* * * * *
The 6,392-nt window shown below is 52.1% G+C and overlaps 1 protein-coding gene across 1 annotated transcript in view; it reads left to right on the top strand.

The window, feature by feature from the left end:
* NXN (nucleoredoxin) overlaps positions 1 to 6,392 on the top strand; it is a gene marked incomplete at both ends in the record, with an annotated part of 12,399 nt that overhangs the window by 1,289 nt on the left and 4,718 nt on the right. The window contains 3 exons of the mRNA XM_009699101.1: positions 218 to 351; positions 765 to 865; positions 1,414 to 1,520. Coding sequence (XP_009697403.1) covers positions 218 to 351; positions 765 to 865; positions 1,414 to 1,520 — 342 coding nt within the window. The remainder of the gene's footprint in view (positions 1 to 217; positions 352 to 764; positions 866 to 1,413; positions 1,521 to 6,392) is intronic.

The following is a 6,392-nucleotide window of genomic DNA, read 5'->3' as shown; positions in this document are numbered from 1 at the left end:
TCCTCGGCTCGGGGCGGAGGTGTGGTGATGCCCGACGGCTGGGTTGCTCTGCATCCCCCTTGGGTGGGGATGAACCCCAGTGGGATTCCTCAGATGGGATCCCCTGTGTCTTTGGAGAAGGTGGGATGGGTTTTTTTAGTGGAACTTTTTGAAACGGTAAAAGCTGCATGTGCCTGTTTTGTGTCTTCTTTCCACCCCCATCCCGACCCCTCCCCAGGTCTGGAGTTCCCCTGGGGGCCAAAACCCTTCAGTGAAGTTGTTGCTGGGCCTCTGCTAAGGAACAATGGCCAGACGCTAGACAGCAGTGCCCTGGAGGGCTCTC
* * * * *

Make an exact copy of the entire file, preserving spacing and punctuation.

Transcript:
The 6,392-nt window shown below is 52.1% G+C and overlaps 1 protein-coding gene across 1 annotated transcript in view; it reads left to right on the top strand.

The window, feature by feature from the left end:
* NXN (nucleoredoxin) overlaps positions 1 to 6,392 on the top strand; it is a gene marked incomplete at both ends in the record, with an annotated part of 12,399 nt that overhangs the window by 1,289 nt on the left and 4,718 nt on the right. The window contains 3 exons of the mRNA XM_009699101.1: positions 218 to 351; positions 765 to 865; positions 1,414 to 1,520. Coding sequence (XP_009697403.1) covers positions 218 to 351; positions 765 to 865; positions 1,414 to 1,520 — 342 coding nt within the window. The remainder of the gene's footprint in view (positions 1 to 217; positions 352 to 764; positions 866 to 1,413; positions 1,521 to 6,392) is intronic.

The following is a 6,392-nucleotide window of genomic DNA, read 5'->3' as shown; positions in this document are numbered from 1 at the left end:
TCCTCGGCTCGGGGCGGAGGTGTGGTGATGCCCGACGGCTGGGTTGCTCTGCATCCCCCTTGGGTGGGGATGAACCCCAGTGGGATTCCTCAGATGGGATCCCCTGTGTCTTTGGAGAAGGTGGGATGGGTTTTTTTAGTGGAACTTTTTGAAACGGTAAAAGCTGCATGTGCCTGTTTTGTGTCTTCTTTCCACCCCCATCCCGACCCCTCCCCAGGTCTGGAGTTCCCCTGGGGGCCAAAACCCTTCAGTGAAGTTGTTGCTGGGCCTCTGCTAAGGAACAATGGCCAGACGCTAGACAGCAGTGCCCTGGAGGGCTCTC